As for the span of time covered by the plot, some wanted to allow a limit of eight hours, and no more, others one revolution of the sun, some two days, others three; and even these uncertain rules were not always observed by Aeschylus, by Euripides, or by Sophocles, in some of whose plots months go by, and even years. Others said that it was more than sufficient if the story could be grasped without effort in one act of memory, and I myself could accept this opinion. The precepts of poetics after all are not permanent, because the mutations of centuries give rise to diversity in composition. (Appendix I.8g)

Badoaro's apologia here, his justification for the stretching of time to its useful—if not logical—limits, recalls the sixteenth-century literary defenders or modernizers of Aristotle.[24] That justification was to supply the theoretical basis for exploitation on the part of later Venetian librettists to an extent Badoaro himself could hardly have imagined.[25]

As far as unity of place was concerned, the same argument applied. Ancient tragedy was different from modern drama, a difference Badoaro documents by a quick summary of its development adapted from Horace:

In its earliest days, Tragedy was recited by the poet alone, his face tinted with the dregs of crushed grapes. Later characters were introduced, and masks; and then choruses were added, and music, and sound effects, and scene-changes, and dances replaced the choruses; and perhaps in the future, as times change, our descendants will witness the introduction of still other forms. (Appendix I.8h)[26]

Since ancient tragedy was so different from modern drama, it followed that its rules could no longer be strictly applied. But free application of the rules resulted in a breach of verisimilitude—the very sin these rules were created to mitigate:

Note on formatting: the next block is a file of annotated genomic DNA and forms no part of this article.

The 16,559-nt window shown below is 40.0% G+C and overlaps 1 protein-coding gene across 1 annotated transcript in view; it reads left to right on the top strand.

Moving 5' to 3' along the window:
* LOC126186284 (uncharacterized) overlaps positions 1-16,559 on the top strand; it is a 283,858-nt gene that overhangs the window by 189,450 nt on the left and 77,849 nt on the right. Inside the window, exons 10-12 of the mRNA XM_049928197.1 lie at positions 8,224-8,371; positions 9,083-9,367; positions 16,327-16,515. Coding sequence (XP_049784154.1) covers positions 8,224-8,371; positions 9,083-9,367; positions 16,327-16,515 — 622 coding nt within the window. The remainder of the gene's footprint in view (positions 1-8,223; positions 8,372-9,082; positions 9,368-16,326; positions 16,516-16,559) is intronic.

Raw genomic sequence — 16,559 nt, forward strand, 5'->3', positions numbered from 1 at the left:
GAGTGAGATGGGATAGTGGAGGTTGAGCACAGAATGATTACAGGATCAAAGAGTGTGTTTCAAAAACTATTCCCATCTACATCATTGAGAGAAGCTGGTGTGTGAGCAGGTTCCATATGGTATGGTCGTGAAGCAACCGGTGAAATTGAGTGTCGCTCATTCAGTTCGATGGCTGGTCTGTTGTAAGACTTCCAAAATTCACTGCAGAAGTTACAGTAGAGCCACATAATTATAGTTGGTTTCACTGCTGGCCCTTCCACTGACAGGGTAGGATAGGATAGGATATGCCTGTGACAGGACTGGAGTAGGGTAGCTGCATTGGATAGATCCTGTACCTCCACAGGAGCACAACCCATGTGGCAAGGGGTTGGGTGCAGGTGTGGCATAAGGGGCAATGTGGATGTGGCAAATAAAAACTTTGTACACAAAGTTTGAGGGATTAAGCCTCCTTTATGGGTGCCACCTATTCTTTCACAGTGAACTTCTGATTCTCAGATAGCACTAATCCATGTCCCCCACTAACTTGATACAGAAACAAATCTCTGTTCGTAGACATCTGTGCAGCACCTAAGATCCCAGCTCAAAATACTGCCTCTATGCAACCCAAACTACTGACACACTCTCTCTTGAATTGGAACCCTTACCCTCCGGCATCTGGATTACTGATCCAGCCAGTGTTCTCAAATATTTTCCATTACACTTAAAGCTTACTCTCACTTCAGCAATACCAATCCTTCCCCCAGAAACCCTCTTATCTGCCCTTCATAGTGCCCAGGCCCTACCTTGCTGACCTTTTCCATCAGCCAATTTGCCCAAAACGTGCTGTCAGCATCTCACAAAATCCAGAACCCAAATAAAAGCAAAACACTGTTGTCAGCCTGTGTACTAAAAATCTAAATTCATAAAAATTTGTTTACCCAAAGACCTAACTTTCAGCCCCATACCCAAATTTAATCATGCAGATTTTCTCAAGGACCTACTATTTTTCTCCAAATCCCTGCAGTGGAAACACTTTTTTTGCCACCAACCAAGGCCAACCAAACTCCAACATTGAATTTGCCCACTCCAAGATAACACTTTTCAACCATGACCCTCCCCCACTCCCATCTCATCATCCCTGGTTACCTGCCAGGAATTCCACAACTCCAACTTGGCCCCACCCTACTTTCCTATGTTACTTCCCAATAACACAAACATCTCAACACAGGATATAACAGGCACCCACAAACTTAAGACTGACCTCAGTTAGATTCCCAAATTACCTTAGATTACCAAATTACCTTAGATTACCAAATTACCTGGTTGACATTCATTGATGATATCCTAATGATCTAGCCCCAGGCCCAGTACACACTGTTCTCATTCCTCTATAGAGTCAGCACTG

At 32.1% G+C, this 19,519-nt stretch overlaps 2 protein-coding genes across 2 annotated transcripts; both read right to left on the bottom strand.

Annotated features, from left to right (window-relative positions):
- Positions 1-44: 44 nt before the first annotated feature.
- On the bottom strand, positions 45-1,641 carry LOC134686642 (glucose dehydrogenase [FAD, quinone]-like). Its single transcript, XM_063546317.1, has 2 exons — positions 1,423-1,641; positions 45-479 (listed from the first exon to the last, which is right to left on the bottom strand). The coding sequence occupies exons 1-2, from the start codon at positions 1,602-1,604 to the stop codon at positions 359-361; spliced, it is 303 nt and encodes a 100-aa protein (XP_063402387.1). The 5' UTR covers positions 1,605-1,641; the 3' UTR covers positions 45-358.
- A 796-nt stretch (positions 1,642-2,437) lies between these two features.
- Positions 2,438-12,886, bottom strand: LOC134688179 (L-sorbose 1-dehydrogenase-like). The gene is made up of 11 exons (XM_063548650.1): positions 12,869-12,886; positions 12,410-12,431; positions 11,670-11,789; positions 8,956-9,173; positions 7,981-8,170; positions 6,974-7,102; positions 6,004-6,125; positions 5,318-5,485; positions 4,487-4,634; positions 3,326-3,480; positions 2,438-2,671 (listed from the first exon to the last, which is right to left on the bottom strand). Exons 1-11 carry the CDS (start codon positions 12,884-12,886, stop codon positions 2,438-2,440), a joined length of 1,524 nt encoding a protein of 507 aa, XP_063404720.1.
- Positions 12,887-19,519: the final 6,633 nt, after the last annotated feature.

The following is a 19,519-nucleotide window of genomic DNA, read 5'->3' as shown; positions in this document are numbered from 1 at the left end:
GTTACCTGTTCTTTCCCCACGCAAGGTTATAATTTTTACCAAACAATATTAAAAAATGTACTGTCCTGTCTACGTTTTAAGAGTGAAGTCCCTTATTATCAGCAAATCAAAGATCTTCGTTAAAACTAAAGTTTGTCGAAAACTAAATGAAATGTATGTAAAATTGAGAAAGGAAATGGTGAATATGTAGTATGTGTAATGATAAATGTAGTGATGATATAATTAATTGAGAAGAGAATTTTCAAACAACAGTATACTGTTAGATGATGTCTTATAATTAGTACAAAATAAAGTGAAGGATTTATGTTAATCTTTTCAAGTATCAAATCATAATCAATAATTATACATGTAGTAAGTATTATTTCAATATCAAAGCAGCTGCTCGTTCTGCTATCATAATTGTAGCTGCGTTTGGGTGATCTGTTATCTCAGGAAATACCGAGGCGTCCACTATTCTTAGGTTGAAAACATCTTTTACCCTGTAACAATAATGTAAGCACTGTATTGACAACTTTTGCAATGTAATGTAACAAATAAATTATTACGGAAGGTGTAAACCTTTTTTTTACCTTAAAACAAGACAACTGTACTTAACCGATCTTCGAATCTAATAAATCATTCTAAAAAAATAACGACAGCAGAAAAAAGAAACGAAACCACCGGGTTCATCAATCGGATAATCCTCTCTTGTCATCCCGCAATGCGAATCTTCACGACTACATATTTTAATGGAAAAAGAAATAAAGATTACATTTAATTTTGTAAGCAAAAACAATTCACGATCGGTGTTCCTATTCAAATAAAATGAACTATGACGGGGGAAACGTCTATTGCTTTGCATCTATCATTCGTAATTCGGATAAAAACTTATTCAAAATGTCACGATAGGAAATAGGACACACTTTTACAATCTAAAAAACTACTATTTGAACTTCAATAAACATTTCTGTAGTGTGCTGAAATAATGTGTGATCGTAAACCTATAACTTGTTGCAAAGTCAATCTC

At one time changes of place were abhorred in these plays, but at present, in order to please the eyes, what was once prohibited seems to be prescribed, so that every day greater numbers of scene-changes are devised; now, in order to increase the delight of the audience, one thinks nothing of introducing some improbabilities, as long as they do not disfigure the plot. (Appendix I.8i-j)


Badoaro does claim unity of action for his drama, but he does so by vastly stretching the definition of unity through elaborate verbal sophistry:

The plot . . . aims to be una unius [one in unity]. Unified, then, is my plot, because the subject unity is Ulysses; the formal unity is his errancy; nor do many errors constitute many plots, but only many parts of a plot, which constitute a single and great action, such as Aristotle advocates. (Appendix I.8c)

He argues from both sides of the question, proving unity of action at the same time as he defends its absence:

If someone objects that this subject is not appropriate for the stage, I will say that it is, hoping that as soon as he has heard the work, he will change his mind. If he says that it contains multiple plots, I will say that I was the first to point it out, and that can easily be seen from the subdivisions of the action that I send him, here enclosed, for this purpose. As for the adventures that befall Ulysses while traveling, it is true that they are multiple actions, but in respect to the intention of the traveler, which is to get back to his country, they are but a single action. (Appendix I.8b)

And he adds:

If these arguments are convincing, let them be accepted; if not, let it be said that I have wished to depict the greatest misfortunes experienced by Ulysses on his voyage home. Those who create their subjects out of their own imaginations do very well to proceed in strict accordance with the rules; given that the choice is theirs, they are wise to follow common practice; but he who commits himself to the hero of a known tale cannot take him on without the details of the events that necessarily go with the story. (Appendix I.8d)